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why?

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- Thread starter jsmith613
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why?

- #2

berkeman

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why?

Why would you take the log of 6V? You would normally take the log of a dimensionless quantity, like the ratio of 6V/1V, or 6V/1mV.

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Why would you take the log of 6V? You would normally take the log of a dimensionless quantity, like the ratio of 6V/1V, or 6V/1mV.

capacitor equation (exponential equation)

the straight line graph is a log graph - is the value dimensionless or not?

- #4

berkeman

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capacitor equation (exponential equation)

the straight line graph is a log graph - is the value dimensionless or not?

What capacitor equation? AFAIK, the quantities in exponents and logarithms are dimensionless. I'm not sure that's always true though.

- #5

berkeman

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https://www.physicsforums.com/showthread.php?t=419907

.

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What capacitor equation? AFAIK, the quantities in exponents and logarithms are dimensionless. I'm not sure that's always true though.

the equation is V = V

V and Vo are both measured in volts?

thus the straight line is

ln(V) = ln(V

- #7

berkeman

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the equation is V = V_{o}e^{-t/RC}

V and Vo are both measured in volts?

thus the straight line is

ln(V) = ln(V_{o}) - t/RC

I don't think that is valid. The more correct way to do it is like this:

V/V

and then take the ln() of both sides. That way the quantity inside the ln() is dimensionless.

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- #9

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so how can the exponential equaiton be used to predict the voltage at any point in time?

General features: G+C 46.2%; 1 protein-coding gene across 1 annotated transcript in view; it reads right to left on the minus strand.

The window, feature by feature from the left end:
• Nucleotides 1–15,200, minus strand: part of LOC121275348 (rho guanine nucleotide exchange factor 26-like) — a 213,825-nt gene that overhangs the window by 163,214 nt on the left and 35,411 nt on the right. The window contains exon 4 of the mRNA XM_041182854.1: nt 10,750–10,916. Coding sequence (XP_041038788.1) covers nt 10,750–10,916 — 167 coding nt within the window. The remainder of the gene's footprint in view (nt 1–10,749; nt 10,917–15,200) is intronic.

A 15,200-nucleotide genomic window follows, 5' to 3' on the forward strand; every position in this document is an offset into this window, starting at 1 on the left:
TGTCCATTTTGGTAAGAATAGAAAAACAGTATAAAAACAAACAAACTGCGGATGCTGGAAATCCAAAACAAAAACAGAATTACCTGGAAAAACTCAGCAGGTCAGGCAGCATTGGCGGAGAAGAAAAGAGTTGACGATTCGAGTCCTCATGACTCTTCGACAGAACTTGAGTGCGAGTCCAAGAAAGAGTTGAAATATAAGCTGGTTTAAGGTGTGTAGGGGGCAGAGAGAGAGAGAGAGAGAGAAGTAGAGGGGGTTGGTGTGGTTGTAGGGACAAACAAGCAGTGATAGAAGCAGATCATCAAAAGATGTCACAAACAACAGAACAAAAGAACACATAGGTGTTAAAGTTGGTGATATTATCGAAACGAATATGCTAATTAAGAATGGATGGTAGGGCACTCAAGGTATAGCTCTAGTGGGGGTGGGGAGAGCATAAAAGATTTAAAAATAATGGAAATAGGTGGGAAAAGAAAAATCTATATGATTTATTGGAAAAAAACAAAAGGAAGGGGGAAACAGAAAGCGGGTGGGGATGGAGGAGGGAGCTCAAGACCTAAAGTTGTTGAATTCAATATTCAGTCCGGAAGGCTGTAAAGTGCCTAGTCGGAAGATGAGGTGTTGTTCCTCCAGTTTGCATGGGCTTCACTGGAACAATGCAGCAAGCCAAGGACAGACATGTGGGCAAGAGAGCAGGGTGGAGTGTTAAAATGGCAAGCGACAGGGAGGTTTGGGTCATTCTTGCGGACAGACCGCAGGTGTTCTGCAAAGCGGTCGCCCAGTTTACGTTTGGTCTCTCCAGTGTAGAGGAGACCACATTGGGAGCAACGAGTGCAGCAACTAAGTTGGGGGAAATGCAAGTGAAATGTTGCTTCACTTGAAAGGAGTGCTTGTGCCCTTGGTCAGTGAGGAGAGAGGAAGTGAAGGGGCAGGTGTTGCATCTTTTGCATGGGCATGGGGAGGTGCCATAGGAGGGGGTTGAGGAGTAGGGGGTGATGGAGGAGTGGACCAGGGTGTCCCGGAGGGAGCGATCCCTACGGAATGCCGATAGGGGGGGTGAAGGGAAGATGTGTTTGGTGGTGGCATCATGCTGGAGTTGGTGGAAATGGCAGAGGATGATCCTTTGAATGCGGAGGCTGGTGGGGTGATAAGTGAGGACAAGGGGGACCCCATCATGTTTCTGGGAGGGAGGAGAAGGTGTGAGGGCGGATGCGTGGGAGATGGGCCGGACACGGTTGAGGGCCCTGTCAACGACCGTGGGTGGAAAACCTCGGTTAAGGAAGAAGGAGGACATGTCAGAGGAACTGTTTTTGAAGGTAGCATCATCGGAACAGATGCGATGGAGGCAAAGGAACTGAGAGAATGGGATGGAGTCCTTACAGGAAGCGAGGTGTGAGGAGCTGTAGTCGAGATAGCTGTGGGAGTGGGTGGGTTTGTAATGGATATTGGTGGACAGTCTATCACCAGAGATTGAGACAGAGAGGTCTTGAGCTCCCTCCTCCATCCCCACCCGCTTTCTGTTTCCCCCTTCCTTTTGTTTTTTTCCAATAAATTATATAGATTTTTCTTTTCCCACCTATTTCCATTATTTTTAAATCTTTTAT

- #10

berkeman

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so how can the exponential equaiton be used to predict the voltage at any point in time?

It is used to show you the ratio of the current voltage to the original voltage....

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It is used to show you the ratio of the current voltage to the original voltage....

seems unlikely... my book states the voltage value as a united quantity (i.e: Volt)

- #12

berkeman

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seems unlikely... my book states the voltage value as a united quantity (i.e: Volt)

Of course. I'm not sure what the confusion is.

If you want to get the voltage at time t, you just do this:

V(t) = V(0) * V(t)/V(0)

So if you know your ratio is down to 37% of the original voltage, and the original voltage was 2.5V, well, you can do the math...

- #13

jtbell

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thus the straight line is

ln(V) = ln(V_{o}) - t/RC

I don't think that is valid. The more correct way to do it is like this:

V/V_{o}= e^{-t/RC}

and then take the ln() of both sides. That way the quantity inside the ln() is dimensionless.

You can make the first way work out properly by defining a "reference voltage" V

$$\frac{V}{V_0} = e^{-t/RC}$$

$$ \left( \frac{V}{V_r} \right) \left( \frac{V_r}{V_0} \right) = e^{-t/RC}$$

$$ \left( \frac{V}{V_r} \right) = \left( \frac{V_0}{V_r} \right) e^{-t/RC}$$

$$ \ln \left( \frac{V}{V_r} \right) = ln \left( \frac{V_0}{V_r} \right) - \frac{t}{RC}$$

and then let V

- #14

sophiecentaur

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It's the ratio that's dimensionless

- #15

NascentOxygen

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It's a good question.the equation is V = V_{o}e^{-t/RC}

V and Vo are both measured in volts?

thus the straight line is

ln(V) = ln(V_{o}) - t/RC

But basically, it doesn't make sense to "take the logarithm of anything with dimensions".

log (1000 volts) = log (10

But the logarithm is that 3 up the top; and that exponent is itself dimensionless. (considering log = log

- #16

sophiecentaur

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Secondly,when we take logs we are considering numerical values only eg ln6V is taken as ln6.

I'm guessing that jsmith has been involved with a capacitor discharge experiment.By plotting lnV against t(rather than V against t) you get a straight line graph along with the advantages that brings.

- #18

sophiecentaur

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Examples of the right way to label an axis are:

time/s

distance/m

Voltage/V

all of these are dimensionless.

In School, we start off by putting time(s), distance(m) or Voltage (V) - which are not strictly correct.

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